see also: Wood
  • (RP, Australia, America) enPR: wo͝od, IPA: /wʊd/


  1. (uncountable) The substance making up the central part of the trunk and branches of a tree. Used as a material for construction, to manufacture various items, etc. or as fuel.
    This table is made of wood.
    There was lots of wood on the beach.
    • 1667, John Milton, “Book X”, in Paradise Lost. A Poem Written in Ten Books, London: Printed [by Samuel Simmons], and are to be sold by Peter Parker […] [a]nd by Robert Boulter […] [a]nd Matthias Walker, […], OCLC 228722708 ↗; republished as Paradise Lost in Ten Books: The Text Exactly Reproduced from the First Edition of 1667: […], London: Basil Montagu Pickering […], 1873, OCLC 230729554 ↗, lines 1006–11:
      O that men / (Canſt thou believe ?) ſhould be ſo ſtupid grown, / While yet the Patriark liv’d, who ſcap’d the Flood, / As to forſake the living God, and fall / To worſhip thir own work in Wood and Stone / For Gods !
  2. (countable) The wood of a particular species of tree.
    Teak is much used for outdoor benches, but a number of other woods are also suitable, such as ipé, redwood, etc.
  3. (countable) A forested or wooded area.
    He got lost in the woods beyond Seattle.
    • c. 1606, William Shakespeare, “The Tragedie of Macbeth”, in Mr. William Shakespeares Comedies, Histories, & Tragedies: Published According to the True Originall Copies (First Folio), London: Printed by Isaac Iaggard, and Ed[ward] Blount, published 1623, OCLC 606515358 ↗, [Act IV, scene i], lines 92–94, page 144 ↗, column 2:
      Macbeth ſhall neuer vanquiſh’d be, vntill / Great Byrnam Wood, to high Dunſmane Hill / Shall come againſt him.
  4. Firewood.
    We need more wood for the fire.
  5. (countable, golf) A type of golf club, the head of which was traditionally made of wood.
  6. (music) A woodwind instrument.
  7. (uncountable, slang) An erection of the penis.
    That girl at the strip club gave me wood.
  8. (chess, uncountable, slang) Chess pieces.
    • 1971, Chess Life & Review (volume 26, page 309)
      […] White has nothing but a lot of frozen wood on the board while Black operates on the Q-side.
Synonyms Related terms Translations Translations Translations Translations Translations Translations Translations Verb

wood (woods, present participle wooding; past and past participle wooded)

  1. (transitive) To cover or plant with trees.
    • 1542, Sir Richard Devereux, letter, in Bibliotheca Topographica Britannica, London: J. Nichols, published 1792, page 155 ↗:
      Their be ii good bellys, a chales, and a few veſtments of litil valure, the ſtuff beſide is not worth xl s. lead ther ys non except in ii gutters the which the p’or hath convey’d in to ye town, but that is ſuar yt is metely wodey’d in hege rowys.
  2. (reflexive, intransitive) To hide behind trees.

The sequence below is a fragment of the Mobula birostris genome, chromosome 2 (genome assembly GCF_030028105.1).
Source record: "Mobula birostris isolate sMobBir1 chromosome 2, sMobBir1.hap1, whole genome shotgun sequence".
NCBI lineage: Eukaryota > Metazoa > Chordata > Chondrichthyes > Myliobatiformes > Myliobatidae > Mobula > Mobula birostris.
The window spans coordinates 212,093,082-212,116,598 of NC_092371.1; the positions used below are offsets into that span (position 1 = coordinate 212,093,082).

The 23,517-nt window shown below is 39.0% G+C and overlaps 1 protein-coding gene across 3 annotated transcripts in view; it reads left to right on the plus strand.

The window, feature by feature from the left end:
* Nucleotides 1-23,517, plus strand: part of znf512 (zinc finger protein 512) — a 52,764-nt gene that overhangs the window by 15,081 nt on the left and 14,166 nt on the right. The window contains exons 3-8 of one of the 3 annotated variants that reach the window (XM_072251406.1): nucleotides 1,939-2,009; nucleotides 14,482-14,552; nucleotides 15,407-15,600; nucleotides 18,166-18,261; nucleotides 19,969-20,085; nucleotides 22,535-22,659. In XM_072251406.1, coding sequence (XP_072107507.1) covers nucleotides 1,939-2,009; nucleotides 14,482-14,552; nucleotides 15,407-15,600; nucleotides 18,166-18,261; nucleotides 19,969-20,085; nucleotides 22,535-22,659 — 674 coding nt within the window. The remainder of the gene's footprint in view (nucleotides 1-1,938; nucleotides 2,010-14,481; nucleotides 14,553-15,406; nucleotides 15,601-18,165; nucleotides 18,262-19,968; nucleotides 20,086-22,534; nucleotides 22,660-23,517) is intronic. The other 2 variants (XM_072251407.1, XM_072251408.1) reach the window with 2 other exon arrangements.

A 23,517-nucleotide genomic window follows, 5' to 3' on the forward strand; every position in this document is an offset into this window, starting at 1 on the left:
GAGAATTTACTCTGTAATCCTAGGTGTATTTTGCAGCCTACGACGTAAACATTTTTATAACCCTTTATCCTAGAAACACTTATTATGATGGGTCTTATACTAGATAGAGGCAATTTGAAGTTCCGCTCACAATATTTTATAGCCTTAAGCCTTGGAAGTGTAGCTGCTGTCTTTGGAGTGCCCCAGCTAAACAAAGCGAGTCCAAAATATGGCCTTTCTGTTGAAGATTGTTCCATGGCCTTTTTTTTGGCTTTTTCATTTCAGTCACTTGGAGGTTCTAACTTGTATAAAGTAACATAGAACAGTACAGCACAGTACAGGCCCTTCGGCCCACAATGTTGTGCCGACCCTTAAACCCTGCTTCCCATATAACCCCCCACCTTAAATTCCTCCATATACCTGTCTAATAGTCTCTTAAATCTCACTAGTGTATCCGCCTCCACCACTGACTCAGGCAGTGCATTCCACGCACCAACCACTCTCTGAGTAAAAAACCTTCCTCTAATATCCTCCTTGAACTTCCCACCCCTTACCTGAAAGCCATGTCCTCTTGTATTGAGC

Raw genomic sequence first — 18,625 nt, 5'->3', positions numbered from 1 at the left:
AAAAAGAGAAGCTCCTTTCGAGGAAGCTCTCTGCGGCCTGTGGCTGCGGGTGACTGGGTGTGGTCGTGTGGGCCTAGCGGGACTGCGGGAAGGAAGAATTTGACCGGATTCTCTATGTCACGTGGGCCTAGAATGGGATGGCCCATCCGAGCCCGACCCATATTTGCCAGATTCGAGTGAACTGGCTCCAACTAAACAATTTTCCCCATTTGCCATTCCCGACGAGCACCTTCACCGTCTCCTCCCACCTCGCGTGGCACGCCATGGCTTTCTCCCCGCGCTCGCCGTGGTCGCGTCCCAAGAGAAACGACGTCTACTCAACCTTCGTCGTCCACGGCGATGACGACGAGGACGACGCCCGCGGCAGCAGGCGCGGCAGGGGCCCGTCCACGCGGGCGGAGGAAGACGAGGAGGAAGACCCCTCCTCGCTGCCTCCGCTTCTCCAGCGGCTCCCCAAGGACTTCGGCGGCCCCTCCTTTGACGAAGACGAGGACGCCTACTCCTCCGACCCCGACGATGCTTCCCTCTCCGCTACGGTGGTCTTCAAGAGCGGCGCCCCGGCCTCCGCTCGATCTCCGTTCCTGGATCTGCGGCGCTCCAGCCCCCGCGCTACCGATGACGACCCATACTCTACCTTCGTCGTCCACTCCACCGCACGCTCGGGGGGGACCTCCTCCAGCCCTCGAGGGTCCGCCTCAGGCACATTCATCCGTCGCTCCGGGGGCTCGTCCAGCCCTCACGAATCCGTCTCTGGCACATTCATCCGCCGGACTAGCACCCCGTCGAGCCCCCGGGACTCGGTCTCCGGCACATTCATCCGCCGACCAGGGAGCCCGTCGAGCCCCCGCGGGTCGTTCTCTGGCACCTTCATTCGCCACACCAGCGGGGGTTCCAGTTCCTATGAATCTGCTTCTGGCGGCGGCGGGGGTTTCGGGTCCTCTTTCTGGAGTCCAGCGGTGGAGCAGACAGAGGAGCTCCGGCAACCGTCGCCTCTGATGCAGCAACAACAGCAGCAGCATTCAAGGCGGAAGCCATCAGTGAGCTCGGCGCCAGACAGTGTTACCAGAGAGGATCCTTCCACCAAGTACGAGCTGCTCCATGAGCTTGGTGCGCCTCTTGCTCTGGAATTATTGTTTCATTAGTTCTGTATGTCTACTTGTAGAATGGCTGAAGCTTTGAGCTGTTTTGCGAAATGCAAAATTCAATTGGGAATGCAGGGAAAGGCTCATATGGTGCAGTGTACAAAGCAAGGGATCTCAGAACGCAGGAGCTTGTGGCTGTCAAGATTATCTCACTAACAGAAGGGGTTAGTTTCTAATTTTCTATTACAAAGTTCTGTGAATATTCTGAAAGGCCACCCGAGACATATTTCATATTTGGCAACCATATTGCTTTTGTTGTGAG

• circa 1586 Sir Ralph Lane, “Lane’s Account of the Englishmen Left in Virginia”, in Henry Sweetser Burrage, editor, Early English and French Voyages: Chiefly from Hakluyt, 1534–1608, New York: Charles Scribner’s Sons, published 1906, page 246 ↗:
      Immediatly, the other boate lying ready with their shot to skoure the place for our hand weapons to lande upon, which was presently done, although the land was very high and steepe, the Savages forthwith quitted the shoare, and betooke themselves to flight: wee landed, and having faire and easily followed for a smal time after them, who had wooded themselves we know not where […]
  3. (transitive) To supply with wood, or get supplies of wood for.
    to wood a steamboat or a locomotive
  4. (intransitive) To take or get a supply of wood.
Translations Adjective

wood (comparative wooder, superlative woodest)

  1. (obsolete) Mad, insane, crazed.
    • 1591, William Shakespeare, “The First Part of Henry the Sixt”, in Mr. William Shakespeares Comedies, Histories, & Tragedies: Published According to the True Originall Copies (First Folio), London: Printed by Isaac Iaggard, and Ed[ward] Blount, published 1623, OCLC 606515358 ↗, [Act IV, scene vii], page 114 ↗, column 1:
      How the young whelpe of Talbots raging wood, / Did flesh#Verb|fleſh his punie-ſword in Frenchmens blood.

wood (plural woods)

  1. (US, sometimes offensive, chiefly, prison slang, of a person) A peckerwood.
    • 1991, Mary E. Pelz, James W. Marquart and Terry Pelz, "Right-Wing Extremism in the Texas Prisons: The Rise and Fall of the Aryan Brotherhood of Texas ↗", The Prison Journal, Winter-Fall 1991:
      He further stated that "I can't remember ever seeing a wood [white inmate] assault a nigger without being provoked".
    • 2009, Brendan Joel Kelly, "Pride vs. Power ↗", The Phoenix New Times:
      Other than shout-outs to fellow "woods," I found no references on their record to racism, and after getting to know the members, I think Woodpile's message is the opposite of what the L.A. Times construed it to be — they want to bring hardcore white guys to rap music, rather than alienating anyone of any race.

Pronunciation Proper noun
  1. An English topographic surname for someone who lived in or near a wood.
  2. Surname for a woodsman.

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